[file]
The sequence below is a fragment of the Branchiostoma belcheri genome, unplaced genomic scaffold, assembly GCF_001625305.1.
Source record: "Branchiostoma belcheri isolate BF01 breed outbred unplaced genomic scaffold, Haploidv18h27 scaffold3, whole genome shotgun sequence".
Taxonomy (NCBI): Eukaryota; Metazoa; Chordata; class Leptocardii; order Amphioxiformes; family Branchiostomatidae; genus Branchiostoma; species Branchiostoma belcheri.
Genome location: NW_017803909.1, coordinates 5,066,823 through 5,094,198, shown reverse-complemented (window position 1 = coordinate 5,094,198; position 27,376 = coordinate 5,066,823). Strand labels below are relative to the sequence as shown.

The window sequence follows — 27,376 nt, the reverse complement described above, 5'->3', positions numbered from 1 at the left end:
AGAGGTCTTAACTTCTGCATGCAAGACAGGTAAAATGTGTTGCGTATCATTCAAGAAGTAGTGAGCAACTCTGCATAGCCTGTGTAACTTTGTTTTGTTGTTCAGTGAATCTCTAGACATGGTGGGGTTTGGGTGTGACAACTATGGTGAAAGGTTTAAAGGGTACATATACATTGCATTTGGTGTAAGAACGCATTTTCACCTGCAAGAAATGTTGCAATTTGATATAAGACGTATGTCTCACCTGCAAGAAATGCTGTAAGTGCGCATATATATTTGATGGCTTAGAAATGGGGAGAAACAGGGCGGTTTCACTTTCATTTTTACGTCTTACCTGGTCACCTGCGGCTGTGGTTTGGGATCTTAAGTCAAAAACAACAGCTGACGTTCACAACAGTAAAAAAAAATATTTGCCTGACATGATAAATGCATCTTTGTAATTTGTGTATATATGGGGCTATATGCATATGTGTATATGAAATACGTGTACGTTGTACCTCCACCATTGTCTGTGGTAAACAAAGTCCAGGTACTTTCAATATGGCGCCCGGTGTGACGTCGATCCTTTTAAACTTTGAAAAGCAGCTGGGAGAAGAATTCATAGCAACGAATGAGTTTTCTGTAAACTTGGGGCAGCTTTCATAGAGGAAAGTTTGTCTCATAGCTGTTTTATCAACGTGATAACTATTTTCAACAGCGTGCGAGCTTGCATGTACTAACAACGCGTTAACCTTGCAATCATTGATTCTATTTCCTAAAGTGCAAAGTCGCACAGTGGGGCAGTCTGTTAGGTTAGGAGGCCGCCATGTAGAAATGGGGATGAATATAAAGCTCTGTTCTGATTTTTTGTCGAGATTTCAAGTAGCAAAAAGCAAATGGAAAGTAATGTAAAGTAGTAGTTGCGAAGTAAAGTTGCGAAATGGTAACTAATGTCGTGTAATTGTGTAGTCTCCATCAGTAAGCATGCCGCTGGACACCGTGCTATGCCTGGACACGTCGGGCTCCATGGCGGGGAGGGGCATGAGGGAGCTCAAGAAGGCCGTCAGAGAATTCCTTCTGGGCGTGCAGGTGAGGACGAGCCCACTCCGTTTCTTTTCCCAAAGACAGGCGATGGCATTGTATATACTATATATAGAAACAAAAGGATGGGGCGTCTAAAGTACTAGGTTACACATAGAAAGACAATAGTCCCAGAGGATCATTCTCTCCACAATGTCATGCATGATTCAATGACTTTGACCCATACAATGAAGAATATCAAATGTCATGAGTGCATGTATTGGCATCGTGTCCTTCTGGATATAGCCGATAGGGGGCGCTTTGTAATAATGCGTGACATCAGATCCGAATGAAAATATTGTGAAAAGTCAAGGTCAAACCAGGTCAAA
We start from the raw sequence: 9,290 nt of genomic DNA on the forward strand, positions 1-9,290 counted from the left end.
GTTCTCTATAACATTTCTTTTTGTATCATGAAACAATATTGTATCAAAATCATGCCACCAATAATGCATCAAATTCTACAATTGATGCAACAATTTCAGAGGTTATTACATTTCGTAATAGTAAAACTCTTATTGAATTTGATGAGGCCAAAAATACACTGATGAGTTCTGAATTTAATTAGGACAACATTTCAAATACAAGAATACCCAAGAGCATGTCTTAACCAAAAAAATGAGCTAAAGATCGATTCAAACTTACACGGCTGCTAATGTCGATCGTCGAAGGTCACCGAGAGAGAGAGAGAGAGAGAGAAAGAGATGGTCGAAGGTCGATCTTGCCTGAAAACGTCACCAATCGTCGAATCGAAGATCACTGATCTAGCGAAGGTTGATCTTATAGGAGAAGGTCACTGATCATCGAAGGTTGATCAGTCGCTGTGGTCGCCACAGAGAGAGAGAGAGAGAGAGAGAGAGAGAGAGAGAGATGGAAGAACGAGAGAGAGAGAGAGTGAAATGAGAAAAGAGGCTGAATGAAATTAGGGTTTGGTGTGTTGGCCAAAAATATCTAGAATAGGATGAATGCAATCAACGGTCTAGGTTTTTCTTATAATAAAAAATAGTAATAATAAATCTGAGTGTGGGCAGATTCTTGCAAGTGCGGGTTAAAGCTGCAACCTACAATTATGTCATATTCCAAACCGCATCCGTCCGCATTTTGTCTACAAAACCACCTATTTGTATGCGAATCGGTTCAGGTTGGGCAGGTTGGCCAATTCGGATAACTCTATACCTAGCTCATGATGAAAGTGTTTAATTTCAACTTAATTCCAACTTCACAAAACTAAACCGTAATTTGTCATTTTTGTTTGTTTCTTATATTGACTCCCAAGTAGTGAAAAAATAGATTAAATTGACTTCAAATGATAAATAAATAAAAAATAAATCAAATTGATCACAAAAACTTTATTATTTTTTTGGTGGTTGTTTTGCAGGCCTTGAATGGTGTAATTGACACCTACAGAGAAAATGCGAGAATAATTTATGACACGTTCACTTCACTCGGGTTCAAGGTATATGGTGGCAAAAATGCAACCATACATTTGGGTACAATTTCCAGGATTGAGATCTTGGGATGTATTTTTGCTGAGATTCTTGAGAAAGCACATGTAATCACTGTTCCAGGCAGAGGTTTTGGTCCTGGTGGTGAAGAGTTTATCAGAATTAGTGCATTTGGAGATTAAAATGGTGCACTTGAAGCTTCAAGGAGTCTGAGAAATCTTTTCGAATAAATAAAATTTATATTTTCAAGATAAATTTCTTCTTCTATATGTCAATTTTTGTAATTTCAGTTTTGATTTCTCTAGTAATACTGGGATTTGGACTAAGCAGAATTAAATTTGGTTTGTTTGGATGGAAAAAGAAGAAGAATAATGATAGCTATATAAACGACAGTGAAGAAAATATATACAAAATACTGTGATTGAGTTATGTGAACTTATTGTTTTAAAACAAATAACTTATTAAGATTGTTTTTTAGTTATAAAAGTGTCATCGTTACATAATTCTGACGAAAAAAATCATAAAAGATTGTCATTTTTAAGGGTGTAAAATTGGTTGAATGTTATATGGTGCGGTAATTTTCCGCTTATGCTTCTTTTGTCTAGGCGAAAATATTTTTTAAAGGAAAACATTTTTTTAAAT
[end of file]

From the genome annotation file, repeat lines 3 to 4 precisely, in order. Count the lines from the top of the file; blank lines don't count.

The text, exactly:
Taxonomy (NCBI): Eukaryota; Metazoa; Chordata; class Leptocardii; order Amphioxiformes; family Branchiostomatidae; genus Branchiostoma; species Branchiostoma belcheri.
Genome location: NW_017803909.1, coordinates 5,066,823 through 5,094,198, shown reverse-complemented (window position 1 = coordinate 5,094,198; position 27,376 = coordinate 5,066,823). Strand labels below are relative to the sequence as shown.